- WSL is capable of running some Linux apps with a full GUI interface inside Windows.
- Microsoft found a way to integrate Linux into Windows in an even more cohesive manner.
- Mind you that not all Linux apps can be installed with a fully visual interface, but the situation will most likely improve in the future.
I like Microsoft’s newish approach of being present with all their services on all platforms. They no longer rely on Windows dominance to impose on developers what OS to support. Those times seem long gone.
This new philosophy can easily be seen in Windows, which supports a pretty robust Linux development environment via Windows Subsystem for Linux, aka WSL.
WSL has evolved clearly in the past year, thanks to Windows 11 I’m guessing, and it now supports installing and seamless running of full GUI apps compiled for X11 and Wayland alongside native Windows apps.
- Windows 11 Build 22000 or later (see how to check)
- Driver for vGPU, if you want hardware-accelerated OpenGL rendering (download for Intel, AMD, NVIDIA)
- WSL installed and updated to the latest version, currently WSL 2 (learn how to install)
Install and Run Full GUI Linux Apps – Step-by-Step with Examples
This will be a guide for Ubuntu. Depending on the distribution you had installed with WSL you may need to use other commands to install apps, depending on the default package manager for that distro.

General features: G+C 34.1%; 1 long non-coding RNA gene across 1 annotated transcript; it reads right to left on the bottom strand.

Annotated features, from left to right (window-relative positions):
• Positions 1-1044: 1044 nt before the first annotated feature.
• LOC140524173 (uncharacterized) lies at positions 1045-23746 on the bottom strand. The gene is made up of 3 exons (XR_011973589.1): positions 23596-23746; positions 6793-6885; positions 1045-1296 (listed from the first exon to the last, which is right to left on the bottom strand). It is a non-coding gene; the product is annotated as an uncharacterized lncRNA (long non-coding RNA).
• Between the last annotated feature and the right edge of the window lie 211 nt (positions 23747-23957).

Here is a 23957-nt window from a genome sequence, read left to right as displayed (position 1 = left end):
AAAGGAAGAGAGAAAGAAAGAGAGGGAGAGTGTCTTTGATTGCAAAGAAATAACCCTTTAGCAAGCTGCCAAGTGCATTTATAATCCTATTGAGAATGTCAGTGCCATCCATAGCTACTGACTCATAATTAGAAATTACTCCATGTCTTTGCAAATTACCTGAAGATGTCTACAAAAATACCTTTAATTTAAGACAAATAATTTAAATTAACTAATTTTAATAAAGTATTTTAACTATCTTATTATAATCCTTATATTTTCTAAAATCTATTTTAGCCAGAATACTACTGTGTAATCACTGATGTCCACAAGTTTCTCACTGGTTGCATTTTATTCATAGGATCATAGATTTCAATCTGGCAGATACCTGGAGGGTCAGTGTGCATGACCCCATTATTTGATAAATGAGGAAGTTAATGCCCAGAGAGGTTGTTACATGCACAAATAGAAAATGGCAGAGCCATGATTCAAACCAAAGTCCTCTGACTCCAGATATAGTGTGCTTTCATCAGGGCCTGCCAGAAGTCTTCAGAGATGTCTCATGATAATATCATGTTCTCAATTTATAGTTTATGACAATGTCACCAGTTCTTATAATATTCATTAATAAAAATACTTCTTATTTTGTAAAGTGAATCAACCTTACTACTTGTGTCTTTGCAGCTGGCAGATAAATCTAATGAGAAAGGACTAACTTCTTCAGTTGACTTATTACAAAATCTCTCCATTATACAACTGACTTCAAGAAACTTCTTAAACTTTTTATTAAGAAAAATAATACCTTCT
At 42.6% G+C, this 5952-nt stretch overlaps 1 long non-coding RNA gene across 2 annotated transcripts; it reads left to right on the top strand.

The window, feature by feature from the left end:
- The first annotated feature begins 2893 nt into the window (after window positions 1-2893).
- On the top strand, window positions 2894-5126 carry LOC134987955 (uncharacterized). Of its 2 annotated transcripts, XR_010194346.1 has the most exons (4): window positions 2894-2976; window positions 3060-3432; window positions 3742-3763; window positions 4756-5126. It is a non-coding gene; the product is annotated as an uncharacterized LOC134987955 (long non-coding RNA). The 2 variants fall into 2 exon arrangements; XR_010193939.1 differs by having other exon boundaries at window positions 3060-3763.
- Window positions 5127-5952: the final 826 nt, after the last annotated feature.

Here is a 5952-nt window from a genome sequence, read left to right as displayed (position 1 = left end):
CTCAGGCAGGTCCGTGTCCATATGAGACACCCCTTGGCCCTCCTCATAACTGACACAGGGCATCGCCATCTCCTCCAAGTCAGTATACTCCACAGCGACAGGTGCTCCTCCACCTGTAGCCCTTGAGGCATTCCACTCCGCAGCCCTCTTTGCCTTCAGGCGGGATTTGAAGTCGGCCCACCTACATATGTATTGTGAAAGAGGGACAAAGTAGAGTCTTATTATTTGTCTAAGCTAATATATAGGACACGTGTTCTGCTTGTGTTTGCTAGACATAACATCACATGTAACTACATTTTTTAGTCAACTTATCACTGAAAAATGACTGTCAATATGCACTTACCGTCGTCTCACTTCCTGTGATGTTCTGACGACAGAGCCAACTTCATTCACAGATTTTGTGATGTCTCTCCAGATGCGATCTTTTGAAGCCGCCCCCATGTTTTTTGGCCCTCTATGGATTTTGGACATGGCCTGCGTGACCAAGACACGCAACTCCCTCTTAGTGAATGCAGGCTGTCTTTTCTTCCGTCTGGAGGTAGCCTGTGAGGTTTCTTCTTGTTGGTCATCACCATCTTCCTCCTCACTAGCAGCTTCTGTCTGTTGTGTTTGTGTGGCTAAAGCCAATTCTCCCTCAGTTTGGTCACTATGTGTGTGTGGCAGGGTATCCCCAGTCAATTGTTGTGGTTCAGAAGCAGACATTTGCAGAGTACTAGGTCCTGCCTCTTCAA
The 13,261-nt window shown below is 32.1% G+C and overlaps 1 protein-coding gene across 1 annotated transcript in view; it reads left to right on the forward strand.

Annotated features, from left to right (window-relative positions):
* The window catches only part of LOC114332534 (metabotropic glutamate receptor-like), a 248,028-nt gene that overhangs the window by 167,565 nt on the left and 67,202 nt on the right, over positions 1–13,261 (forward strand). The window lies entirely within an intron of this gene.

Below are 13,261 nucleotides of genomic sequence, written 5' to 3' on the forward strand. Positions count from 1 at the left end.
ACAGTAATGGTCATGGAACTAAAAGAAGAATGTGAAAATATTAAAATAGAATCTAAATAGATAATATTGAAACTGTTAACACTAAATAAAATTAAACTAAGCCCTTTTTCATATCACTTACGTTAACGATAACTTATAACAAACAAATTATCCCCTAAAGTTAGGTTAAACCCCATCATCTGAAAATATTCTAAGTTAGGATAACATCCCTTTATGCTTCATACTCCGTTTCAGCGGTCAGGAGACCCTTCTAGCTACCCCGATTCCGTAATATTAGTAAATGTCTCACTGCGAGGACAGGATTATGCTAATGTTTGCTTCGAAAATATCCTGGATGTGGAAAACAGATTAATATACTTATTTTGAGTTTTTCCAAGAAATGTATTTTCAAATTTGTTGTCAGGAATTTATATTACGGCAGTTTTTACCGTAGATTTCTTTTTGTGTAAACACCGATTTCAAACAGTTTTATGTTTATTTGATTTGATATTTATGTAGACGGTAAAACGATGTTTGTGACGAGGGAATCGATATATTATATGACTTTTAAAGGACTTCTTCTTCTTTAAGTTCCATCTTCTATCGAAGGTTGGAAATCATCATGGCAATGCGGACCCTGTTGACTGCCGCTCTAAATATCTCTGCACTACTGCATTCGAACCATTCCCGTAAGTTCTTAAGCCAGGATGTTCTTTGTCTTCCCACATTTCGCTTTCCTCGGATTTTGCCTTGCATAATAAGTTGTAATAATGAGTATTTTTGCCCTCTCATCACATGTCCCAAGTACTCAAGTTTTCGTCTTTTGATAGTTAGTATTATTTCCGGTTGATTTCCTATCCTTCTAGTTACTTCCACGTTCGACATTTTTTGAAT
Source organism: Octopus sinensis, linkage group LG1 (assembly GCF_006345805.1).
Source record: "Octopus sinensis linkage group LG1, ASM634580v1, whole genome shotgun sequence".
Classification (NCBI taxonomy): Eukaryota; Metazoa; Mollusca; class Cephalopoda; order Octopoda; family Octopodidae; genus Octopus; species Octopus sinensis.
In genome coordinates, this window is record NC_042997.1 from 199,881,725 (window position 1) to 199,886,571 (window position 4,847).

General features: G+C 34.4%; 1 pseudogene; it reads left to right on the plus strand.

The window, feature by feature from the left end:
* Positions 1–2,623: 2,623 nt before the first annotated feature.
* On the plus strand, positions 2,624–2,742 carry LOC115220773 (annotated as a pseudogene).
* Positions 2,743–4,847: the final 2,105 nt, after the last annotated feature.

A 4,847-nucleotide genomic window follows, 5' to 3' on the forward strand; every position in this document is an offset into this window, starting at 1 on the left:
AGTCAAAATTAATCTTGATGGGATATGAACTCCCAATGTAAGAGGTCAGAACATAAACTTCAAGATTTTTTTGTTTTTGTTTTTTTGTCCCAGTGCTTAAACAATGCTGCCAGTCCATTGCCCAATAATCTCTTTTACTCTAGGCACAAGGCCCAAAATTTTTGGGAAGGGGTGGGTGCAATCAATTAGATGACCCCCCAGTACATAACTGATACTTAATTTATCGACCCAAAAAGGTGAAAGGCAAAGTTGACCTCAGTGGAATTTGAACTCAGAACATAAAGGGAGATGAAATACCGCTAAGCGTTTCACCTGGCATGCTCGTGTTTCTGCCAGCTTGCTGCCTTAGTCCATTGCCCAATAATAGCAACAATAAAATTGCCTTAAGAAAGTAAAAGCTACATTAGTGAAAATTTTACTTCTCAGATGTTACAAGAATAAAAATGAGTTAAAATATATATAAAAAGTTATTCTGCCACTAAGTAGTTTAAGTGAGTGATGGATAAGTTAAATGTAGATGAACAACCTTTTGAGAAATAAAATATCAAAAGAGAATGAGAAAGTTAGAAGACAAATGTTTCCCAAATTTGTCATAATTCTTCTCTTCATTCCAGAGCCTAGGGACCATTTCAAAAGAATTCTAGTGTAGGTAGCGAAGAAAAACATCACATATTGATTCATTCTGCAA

1. First, open the Ubuntu environment (type Ubuntu in the Start menu).
2. The Second step involves updating and upgrading all packages from Ubuntu. Type the following two commands.
apt get update apt get upgrade
3. Install Nautilus, an app similar to the Windows File Explorer.
sudo apt install nautilus -y
3a. To run the app type nautilus and press Enter into the Ubuntu WSL.
4. Install the VLC media player app.
sudo apt install vlc -y
4a. To run the app type vlc and press Enter into the Ubuntu WSL.
When I said WSL is tightly integrated into Windows I wasn’t lying. The example above launches the apps from WSL, but that’s not necessary, as the Linux apps appear in the Start Menu when you search for them, with a small icon reminding you they’re Linux native apps.
You can even pin Linux apps to the Windows taskbar or Start Menu. Cut/Paste and ALT + TAB switching are supported between native Windows apps and Linux ones.
They run perfectly, with no visible performance difference. Oh, and that’s inside a virtual machine, so WLS seems pretty robust to me.
What I want to see next is a way to run Ubuntu with full GUI, without relying on a third-party virtual machine. But for now, I have to admit, I’m pretty impressed with the seamless integration.
Also read: Microsoft’s full documentation.
So now you know how to run Linux apps on Windows (almost) like native programs.